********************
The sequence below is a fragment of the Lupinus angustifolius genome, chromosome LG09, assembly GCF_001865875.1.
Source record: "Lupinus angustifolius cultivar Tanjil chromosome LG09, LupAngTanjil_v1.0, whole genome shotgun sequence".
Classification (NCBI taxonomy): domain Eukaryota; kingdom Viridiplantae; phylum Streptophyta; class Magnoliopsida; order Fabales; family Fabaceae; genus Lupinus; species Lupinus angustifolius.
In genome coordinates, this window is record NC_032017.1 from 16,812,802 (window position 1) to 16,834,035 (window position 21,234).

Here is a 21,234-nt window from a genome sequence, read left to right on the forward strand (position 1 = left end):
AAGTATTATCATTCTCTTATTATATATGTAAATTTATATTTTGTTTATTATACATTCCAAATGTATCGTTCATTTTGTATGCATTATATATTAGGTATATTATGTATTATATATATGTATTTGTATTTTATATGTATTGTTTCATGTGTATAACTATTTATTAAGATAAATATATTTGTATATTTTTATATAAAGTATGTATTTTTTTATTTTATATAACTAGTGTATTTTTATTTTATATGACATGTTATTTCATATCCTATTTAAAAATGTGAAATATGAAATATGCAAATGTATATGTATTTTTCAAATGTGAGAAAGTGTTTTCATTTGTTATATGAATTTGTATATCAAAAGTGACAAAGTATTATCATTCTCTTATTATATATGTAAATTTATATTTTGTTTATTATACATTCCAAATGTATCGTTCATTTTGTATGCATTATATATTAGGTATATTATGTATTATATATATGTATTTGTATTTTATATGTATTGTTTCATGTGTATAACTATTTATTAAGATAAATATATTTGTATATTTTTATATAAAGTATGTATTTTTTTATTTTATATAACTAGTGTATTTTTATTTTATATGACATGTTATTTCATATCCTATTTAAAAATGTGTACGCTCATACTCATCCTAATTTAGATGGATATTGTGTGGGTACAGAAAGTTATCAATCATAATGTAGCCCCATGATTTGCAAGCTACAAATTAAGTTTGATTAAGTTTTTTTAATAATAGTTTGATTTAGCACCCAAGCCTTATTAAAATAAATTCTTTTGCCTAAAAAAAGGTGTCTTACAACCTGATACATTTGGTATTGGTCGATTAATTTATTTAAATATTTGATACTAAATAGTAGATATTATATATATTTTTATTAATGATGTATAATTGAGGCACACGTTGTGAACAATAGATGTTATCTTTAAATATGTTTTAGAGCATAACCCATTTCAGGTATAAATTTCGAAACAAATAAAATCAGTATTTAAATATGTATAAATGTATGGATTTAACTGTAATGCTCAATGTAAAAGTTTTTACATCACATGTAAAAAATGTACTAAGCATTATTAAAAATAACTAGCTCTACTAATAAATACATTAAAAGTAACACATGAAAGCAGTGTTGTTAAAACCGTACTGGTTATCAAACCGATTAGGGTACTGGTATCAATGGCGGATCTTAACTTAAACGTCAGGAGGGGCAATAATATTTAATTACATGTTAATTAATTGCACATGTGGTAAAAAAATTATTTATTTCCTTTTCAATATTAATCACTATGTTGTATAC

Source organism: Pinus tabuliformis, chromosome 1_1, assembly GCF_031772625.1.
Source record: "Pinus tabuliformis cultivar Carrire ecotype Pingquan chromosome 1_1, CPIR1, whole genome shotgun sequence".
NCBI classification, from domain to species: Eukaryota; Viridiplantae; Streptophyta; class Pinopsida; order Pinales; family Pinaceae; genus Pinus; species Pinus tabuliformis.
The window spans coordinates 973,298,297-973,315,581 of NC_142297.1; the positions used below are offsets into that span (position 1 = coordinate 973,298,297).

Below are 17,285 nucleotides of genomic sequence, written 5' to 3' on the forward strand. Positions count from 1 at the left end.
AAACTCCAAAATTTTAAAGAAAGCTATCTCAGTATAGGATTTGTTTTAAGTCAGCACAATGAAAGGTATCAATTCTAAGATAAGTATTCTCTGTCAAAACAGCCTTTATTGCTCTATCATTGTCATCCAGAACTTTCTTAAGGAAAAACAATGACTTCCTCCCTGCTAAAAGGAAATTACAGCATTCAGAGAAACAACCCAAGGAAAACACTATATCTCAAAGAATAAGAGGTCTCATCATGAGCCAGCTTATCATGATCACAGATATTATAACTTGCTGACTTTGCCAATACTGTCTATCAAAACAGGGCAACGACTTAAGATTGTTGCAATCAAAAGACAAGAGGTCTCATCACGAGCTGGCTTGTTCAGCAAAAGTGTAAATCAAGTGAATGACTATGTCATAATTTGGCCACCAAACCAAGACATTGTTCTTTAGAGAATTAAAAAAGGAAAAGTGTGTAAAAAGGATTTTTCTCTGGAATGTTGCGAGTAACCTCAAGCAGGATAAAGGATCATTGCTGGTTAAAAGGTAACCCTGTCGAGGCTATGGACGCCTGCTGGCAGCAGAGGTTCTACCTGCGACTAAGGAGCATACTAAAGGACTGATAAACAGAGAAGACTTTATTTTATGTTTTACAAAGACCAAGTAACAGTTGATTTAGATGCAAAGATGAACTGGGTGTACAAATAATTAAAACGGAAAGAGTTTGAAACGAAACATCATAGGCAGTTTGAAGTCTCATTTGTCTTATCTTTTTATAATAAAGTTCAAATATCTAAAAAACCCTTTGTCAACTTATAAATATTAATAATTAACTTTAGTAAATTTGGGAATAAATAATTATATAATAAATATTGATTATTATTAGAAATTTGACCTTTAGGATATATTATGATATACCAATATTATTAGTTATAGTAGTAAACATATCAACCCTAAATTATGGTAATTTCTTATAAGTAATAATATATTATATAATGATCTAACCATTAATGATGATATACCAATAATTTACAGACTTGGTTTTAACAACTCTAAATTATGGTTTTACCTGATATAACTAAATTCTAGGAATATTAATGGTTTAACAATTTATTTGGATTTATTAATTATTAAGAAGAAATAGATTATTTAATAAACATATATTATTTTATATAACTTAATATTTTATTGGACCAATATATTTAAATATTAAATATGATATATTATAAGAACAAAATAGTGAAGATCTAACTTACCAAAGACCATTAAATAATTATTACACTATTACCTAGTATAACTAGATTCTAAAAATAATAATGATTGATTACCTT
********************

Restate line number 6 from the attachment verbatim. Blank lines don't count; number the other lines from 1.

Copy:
AAGTATTATCATTCTCTTATTATATATGTAAATTTATATTTTGTTTATTATACATTCCAAATGTATCGTTCATTTTGTATGCATTATATATTAGGTATATTATGTATTATATATATGTATTTGTATTTTATATGTATTGTTTCATGTGTATAACTATTTATTAAGATAAATATATTTGTATATTTTTATATAAAGTATGTATTTTTTTATTTTATATAACTAGTGTATTTTTATTTTATATGACATGTTATTTCATATCCTATTTAAAAATGTGAAATATGAAATATGCAAATGTATATGTATTTTTCAAATGTGAGAAAGTGTTTTCATTTGTTATATGAATTTGTATATCAAAAGTGACAAAGTATTATCATTCTCTTATTATATATGTAAATTTATATTTTGTTTATTATACATTCCAAATGTATCGTTCATTTTGTATGCATTATATATTAGGTATATTATGTATTATATATATGTATTTGTATTTTATATGTATTGTTTCATGTGTATAACTATTTATTAAGATAAATATATTTGTATATTTTTATATAAAGTATGTATTTTTTTATTTTATATAACTAGTGTATTTTTATTTTATATGACATGTTATTTCATATCCTATTTAAAAATGTGTACGCTCATACTCATCCTAATTTAGATGGATATTGTGTGGGTACAGAAAGTTATCAATCATAATGTAGCCCCATGATTTGCAAGCTACAAATTAAGTTTGATTAAGTTTTTTTAATAATAGTTTGATTTAGCACCCAAGCCTTATTAAAATAAATTCTTTTGCCTAAAAAAAGGTGTCTTACAACCTGATACATTTGGTATTGGTCGATTAATTTATTTAAATATTTGATACTAAATAGTAGATATTATATATATTTTTATTAATGATGTATAATTGAGGCACACGTTGTGAACAATAGATGTTATCTTTAAATATGTTTTAGAGCATAACCCATTTCAGGTATAAATTTCGAAACAAATAAAATCAGTATTTAAATATGTATAAATGTATGGATTTAACTGTAATGCTCAATGTAAAAGTTTTTACATCACATGTAAAAAATGTACTAAGCATTATTAAAAATAACTAGCTCTACTAATAAATACATTAAAAGTAACACATGAAAGCAGTGTTGTTAAAACCGTACTGGTTATCAAACCGATTAGGGTACTGGTATCAATGGCGGATCTTAACTTAAACGTCAGGAGGGGCAATAATATTTAATTACATGTTAATTAATTGCACATGTGGTAAAAAAATTATTTATTTCCTTTTCAATATTAATCACTATGTTGTATAC